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SOMSHUVRA BHATTACHARYA, Gudiseva Chandrasekher; Assessing the Origin of Extracellular Matrix Proteins Released from the Cornea in Response to Injury. Invest. Ophthalmol. Vis. Sci. 2017;58(8):3913.
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© ARVO (1962-2015); The Authors (2016-present)
Turnover of corneal stroma extracellular matrix (ECM) protein is very slow, and the keratocytes metabolic activity is quiescent in physiological conditions as requirement for new extracellular protein matrix generation is limited. Our studies showed that the cornea releases different ECM proteins in response to injury (ARVO meeting 2016, abstract no. 4352). The currently undertaken study is to determine the origin of these ECM proteins.
De-epithelialized (injured) and intact porcine corneas were maintained in culture (serum free DMEM/F12) at 37 oC and the cornea organ cultured medium (COCM) was collected at various times (4-24 hours). In separate experiments, corneal stroma extracellular matrix (CSEM) preparation was made by extracting de-epithelialized corneas in a buffer. The presence of multiple extracellular matrix components released in to the COCM and in the CSEM was identified by western immunoblotting. Further, the susceptibility of extracted proteins in CSEM to proteolytic cleavage by the enzymes possibly released into COCM was evaluated.
We have identified in CSEM two different forms of peptides (250 and 140kDa) for both collagen I and collagen IV. The 140 kDa form of both collagen I and collagen IV was also found to be present in COCM collected from injured and uninjured corneas. Further, a low molecular weight (60-80kDa) form of collagen I but not collagen IV was also released from the corneas after injury. Interestingly, a 250 kDa fibronectin that was present in COCM is not identified in the CSEM, instead we found a 100 kDa form. Treatment of the native ECM proteins in CSEM with COCM did not result in the generation of the polypeptides that are identified in the COCM.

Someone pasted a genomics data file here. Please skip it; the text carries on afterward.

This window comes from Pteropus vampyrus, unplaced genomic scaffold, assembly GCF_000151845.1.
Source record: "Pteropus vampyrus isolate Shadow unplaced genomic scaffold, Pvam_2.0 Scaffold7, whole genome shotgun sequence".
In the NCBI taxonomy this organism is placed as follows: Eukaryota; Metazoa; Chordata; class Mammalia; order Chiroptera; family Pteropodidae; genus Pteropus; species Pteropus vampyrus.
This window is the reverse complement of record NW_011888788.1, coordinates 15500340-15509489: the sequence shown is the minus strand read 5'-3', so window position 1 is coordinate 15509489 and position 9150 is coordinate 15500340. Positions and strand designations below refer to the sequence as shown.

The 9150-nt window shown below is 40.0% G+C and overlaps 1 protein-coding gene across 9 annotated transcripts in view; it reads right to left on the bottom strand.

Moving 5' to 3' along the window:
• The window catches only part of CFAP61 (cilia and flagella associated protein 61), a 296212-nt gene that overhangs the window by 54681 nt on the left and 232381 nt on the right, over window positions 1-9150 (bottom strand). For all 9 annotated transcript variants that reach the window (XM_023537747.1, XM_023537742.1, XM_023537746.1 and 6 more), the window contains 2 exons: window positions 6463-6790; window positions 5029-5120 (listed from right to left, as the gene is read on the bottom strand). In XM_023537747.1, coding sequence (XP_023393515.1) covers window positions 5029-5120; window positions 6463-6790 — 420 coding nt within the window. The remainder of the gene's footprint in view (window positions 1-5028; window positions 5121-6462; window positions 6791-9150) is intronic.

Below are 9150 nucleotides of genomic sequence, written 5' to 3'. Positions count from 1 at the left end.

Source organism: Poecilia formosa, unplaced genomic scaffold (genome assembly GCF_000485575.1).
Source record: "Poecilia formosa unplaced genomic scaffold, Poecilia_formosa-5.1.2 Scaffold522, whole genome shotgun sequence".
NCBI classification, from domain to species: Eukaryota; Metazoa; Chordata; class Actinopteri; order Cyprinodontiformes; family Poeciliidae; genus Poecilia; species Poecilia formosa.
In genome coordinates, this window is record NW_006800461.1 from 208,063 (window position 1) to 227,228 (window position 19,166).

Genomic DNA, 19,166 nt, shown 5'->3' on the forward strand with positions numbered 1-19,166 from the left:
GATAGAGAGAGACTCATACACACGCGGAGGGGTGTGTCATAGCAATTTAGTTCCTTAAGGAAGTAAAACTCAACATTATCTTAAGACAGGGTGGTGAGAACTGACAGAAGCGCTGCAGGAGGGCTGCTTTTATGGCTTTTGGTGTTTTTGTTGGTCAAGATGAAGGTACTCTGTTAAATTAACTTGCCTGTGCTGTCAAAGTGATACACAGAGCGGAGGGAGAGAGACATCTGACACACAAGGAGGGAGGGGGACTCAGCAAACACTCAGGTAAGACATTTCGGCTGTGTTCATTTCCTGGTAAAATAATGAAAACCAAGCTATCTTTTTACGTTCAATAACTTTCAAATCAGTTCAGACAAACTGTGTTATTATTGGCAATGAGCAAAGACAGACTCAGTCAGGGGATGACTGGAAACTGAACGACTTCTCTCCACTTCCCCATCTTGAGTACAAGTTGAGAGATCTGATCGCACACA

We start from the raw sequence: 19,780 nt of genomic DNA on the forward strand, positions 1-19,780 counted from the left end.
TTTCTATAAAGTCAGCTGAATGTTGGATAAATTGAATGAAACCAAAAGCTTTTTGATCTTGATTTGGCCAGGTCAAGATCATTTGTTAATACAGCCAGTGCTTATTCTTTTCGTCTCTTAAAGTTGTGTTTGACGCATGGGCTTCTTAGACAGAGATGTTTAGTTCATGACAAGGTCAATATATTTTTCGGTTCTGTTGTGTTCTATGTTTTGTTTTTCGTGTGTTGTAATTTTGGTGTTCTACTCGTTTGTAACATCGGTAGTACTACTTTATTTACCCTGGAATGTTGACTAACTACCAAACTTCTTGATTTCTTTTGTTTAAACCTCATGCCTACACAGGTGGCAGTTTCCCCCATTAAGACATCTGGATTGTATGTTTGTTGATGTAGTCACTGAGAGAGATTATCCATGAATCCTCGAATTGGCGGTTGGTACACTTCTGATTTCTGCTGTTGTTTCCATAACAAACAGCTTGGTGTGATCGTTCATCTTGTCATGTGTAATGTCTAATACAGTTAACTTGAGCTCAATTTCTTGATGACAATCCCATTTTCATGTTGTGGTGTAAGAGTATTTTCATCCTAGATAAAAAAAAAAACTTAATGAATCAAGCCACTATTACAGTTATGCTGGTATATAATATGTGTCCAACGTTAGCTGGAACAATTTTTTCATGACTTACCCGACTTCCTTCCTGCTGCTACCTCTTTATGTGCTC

Presence of mutiple types of ECM proteins in COCM from intact and de-epithelialized corneas suggests that the stroma component of the cornea is the major site from which they are released. Stromal keratocytes activation that occurs in response to injury leads to the process of healing and remodeling of stroma matrix through proteolytic degradation of damaged proteins and deposition of new ECM proteins. Proteases released from the cornea in response to injury may act on damaged ECM. It is possible that the multiple forms of ECM proteins which appeared in COCM are byproducts of stromal rebuilding process.
This is an abstract that was submitted for the 2017 ARVO Annual Meeting, held in Baltimore, MD, May 7-11, 2017.
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